The new healthy foodie – introducing ‘The Bettertarian’

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You’ve heard of vegetarians, of course. And possibly of pescitarians (people okay with eating seafood), and flexitarians (mostly vegetarian, but occasionally introduce meat into their diet).

Now, a new food philosophy offers a simpler way of eating to feel better about the impact food has on your health and the planet: “bettertarianism”. It’s about consumer consciousness when it comes to enjoying food – discovering how chicken, beef or lamb was farmed, for example. What do farmers do to care for their animals? Is sustainability considered by the food producer – from feeding to packaging?

“Eating today can seem complicated,” agrees celebrity television chef Darren Robertson. “There are endless food ideologies and too many confusing messages, rules and restrictions for achieving optimal health and nutrition [while] minimising your impact on the planet. There had to be a simpler way.”

Hence Robertson is pushing for a new foodie group: The Bettertarian. He says he became one himself when he started asking for information “direct from the source” and making better informed decisions the more specific the information he was given.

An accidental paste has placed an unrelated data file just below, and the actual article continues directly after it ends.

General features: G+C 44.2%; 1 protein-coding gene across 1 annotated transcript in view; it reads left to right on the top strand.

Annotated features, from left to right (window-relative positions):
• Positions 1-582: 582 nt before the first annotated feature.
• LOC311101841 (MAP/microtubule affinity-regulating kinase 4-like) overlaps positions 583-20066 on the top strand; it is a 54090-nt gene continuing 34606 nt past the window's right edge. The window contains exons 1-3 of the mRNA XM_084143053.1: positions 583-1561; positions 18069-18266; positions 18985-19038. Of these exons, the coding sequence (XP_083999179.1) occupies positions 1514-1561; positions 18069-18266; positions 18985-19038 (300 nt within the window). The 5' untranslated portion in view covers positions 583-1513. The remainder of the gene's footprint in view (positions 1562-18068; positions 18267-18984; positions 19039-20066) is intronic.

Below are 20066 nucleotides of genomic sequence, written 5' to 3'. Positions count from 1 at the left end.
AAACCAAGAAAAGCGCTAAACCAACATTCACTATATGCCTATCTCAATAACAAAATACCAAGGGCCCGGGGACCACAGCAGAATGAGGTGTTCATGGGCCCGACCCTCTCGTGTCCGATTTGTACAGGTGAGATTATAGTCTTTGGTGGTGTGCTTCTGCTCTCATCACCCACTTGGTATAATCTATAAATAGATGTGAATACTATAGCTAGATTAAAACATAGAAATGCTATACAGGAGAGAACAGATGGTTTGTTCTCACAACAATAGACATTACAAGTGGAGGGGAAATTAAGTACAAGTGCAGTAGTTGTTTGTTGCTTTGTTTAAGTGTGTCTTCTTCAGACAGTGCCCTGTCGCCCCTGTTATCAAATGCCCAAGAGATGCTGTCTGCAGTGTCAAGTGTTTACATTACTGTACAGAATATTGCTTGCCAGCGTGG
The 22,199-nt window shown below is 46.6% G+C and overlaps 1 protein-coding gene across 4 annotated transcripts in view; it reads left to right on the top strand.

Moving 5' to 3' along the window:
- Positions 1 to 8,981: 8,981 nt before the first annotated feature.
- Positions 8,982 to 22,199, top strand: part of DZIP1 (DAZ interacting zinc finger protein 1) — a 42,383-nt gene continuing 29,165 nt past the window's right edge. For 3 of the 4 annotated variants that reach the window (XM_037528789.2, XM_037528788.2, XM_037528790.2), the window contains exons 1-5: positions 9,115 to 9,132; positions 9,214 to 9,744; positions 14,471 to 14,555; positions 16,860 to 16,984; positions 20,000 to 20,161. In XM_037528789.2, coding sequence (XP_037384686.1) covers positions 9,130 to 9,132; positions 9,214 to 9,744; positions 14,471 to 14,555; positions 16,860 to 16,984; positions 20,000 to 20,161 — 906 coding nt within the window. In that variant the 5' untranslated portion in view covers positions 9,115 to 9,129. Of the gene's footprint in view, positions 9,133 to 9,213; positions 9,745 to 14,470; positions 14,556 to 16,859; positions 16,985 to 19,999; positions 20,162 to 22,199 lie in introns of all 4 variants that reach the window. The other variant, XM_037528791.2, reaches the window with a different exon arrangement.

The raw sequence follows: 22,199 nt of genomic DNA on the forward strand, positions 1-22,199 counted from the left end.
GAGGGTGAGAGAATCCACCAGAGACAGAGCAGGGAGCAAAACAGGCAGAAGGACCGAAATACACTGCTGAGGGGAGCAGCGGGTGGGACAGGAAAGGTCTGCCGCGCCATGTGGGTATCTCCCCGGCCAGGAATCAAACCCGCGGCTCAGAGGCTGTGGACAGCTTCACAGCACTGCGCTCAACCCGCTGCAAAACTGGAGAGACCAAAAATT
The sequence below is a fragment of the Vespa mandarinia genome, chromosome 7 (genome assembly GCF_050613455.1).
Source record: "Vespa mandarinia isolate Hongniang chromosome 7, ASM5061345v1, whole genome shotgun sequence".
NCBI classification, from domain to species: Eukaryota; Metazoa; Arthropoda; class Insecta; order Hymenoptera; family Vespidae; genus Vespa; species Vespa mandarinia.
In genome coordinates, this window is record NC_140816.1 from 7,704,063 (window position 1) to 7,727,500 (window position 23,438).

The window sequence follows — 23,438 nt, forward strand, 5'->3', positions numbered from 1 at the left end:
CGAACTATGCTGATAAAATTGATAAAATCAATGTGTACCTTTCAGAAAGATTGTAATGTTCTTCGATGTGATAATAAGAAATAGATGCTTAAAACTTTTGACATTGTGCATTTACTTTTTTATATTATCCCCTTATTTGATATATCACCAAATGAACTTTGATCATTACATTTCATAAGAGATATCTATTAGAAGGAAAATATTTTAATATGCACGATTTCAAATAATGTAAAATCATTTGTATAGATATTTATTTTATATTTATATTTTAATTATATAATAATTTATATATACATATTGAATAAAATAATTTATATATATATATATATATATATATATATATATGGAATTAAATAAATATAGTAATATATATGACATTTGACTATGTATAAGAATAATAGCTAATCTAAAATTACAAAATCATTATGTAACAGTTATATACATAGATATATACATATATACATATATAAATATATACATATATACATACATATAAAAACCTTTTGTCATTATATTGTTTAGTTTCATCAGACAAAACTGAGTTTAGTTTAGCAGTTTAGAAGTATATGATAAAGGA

The Bettertarian philosophy is focused on having respect for the land and animals. Bettertarians want to ensure the beef and lamb they are consuming has been raised ethically and sustainably.

They enjoy a balanced diet and rest easy knowing their food has been sustainably and ethically produced.

“You don’t have to give up what you love; you can choose sustainable produce and enjoy better meals while feeling better for it,” said Robertson.

Bettertarians also work to minimise waste when cooking and ensure they use all they can from their fresh produce by developing different ways to prepare food.

“Having respect for the land and animals we consume, and the care and efforts of sustainable farmers, the Bettertarian takes the time to learn creative uses for all parts of their fresh produce,” continues Robertson. “Developing new ways to prepare food to ensure no part goes to waste is a step everyone can take to contribute to more mindful, sustainable eating like a Bettertarian.”


For tips on making better food choices visit